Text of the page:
The work of a Swedish online social justice group is being touted as the reason for the country seeing over 450 hate crime prosecutions in 2018.
According to the Swedish Public Prosecutor’s Office, 459 prosecutions for hate speech were brought against individuals last year and in northern Sweden, there has been a tripling in the number of convictions since 2016, Swedish broadcaster SVT reports.
SVT claims the rise in the number of prosecutions is down to the activity of the online social justice group Näthatsgranskaren, which the broadcaster also credited last year for a rise in prosecutions.
Elderly Swede on Trial for Calling Somali Migrants ‘Lazy’ Online https://t.co/WNCGBc98fJ
— Breitbart London (@BreitbartLondon) January 25, 2019
Tomas Åberg, the group’s project manager, commented on the rise in prosecutions saying, “We started in 2017 and have worked out a good method for making real and complete submissions. The police get good material to work with and it has led to considerably more convictions.”
“The tone of social media, both in terms of heated language against ethnic groups, abuses, unlawful threats, and incitement, just becomes coarser and coarser. This means that not everyone can participate in the democratic conversation on social media and that is a major democracy problem,” he added.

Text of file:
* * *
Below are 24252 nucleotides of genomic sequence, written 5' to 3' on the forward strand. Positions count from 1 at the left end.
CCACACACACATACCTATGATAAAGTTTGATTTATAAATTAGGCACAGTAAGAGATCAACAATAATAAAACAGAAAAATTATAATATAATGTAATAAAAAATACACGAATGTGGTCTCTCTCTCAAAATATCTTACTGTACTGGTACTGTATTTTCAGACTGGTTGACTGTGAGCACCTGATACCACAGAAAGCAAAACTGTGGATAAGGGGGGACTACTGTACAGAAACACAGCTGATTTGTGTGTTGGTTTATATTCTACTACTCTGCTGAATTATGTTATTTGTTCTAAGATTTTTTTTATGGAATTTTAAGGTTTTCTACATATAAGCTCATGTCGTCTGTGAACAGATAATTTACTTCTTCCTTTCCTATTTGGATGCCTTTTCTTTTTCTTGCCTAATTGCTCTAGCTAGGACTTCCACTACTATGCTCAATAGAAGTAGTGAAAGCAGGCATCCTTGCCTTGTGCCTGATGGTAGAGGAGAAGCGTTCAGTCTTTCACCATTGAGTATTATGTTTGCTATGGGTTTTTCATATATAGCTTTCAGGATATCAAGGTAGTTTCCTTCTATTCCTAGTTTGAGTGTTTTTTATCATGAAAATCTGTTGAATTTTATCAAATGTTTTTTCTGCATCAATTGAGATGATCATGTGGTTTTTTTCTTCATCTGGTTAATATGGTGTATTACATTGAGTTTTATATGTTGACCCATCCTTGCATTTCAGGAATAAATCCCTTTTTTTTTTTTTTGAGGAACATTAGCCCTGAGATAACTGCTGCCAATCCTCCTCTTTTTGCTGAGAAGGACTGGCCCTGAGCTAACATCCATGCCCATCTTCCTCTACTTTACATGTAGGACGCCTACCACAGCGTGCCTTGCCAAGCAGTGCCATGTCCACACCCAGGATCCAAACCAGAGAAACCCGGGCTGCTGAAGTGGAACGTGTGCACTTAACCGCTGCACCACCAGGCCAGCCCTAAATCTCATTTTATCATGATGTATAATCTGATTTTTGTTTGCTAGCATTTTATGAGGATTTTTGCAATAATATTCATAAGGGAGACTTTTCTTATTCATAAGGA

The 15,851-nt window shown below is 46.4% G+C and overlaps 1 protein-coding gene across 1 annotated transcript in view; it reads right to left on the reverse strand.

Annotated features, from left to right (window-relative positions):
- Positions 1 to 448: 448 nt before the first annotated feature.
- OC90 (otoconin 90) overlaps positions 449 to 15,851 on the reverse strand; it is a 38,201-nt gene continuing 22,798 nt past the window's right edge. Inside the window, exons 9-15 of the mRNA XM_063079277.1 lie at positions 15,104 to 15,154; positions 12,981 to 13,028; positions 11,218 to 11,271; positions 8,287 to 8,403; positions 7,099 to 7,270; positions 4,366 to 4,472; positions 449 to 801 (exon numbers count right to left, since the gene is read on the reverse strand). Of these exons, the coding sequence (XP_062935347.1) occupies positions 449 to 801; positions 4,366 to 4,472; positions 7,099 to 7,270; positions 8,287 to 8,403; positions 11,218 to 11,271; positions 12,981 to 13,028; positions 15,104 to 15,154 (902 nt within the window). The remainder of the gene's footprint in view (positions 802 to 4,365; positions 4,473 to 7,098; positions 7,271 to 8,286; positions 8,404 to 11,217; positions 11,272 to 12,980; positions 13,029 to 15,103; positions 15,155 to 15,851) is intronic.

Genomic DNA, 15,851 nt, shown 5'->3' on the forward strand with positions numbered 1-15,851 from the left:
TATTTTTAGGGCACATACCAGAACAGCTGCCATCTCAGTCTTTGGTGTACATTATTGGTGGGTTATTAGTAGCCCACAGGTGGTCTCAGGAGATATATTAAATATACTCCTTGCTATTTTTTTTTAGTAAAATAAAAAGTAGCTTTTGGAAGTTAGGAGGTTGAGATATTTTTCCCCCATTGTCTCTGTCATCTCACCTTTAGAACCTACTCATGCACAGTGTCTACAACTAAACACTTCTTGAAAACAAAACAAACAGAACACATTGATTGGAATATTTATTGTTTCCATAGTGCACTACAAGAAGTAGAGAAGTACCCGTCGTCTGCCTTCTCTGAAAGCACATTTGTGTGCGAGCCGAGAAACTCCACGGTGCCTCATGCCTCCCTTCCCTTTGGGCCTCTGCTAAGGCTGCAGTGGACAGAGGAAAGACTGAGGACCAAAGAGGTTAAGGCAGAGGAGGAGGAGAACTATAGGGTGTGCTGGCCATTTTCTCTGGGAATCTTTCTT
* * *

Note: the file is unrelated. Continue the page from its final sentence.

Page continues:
Åberg, a former police officer, and Näthatsgranskaren have not been without their own controversies, however.
Pensioner fined for hate speech after calling Muslims 'monkeys' online https://t.co/XkOfsqSXuK
— Breitbart London (@BreitbartLondon) August 29, 2017
Åberg admitted that many of the prosecutions have involved elderly people including a case in which a 7o-year-old man was fined 700 euros for saying Somalian migrants “are the laziest people in this world.”
The prosecution came after Näthatsgranskaren had reported his comments on Facebook.
Earlier this year another elderly man, a 91-year-old, was convicted for hate speech over comments made online about Muslims.
While some are critical of the work of the group, others, like Malmö prosecutor Ingela Sörgård, support them. “The police do not have resources,” Sörgård said, “So it is of course good that they exist.”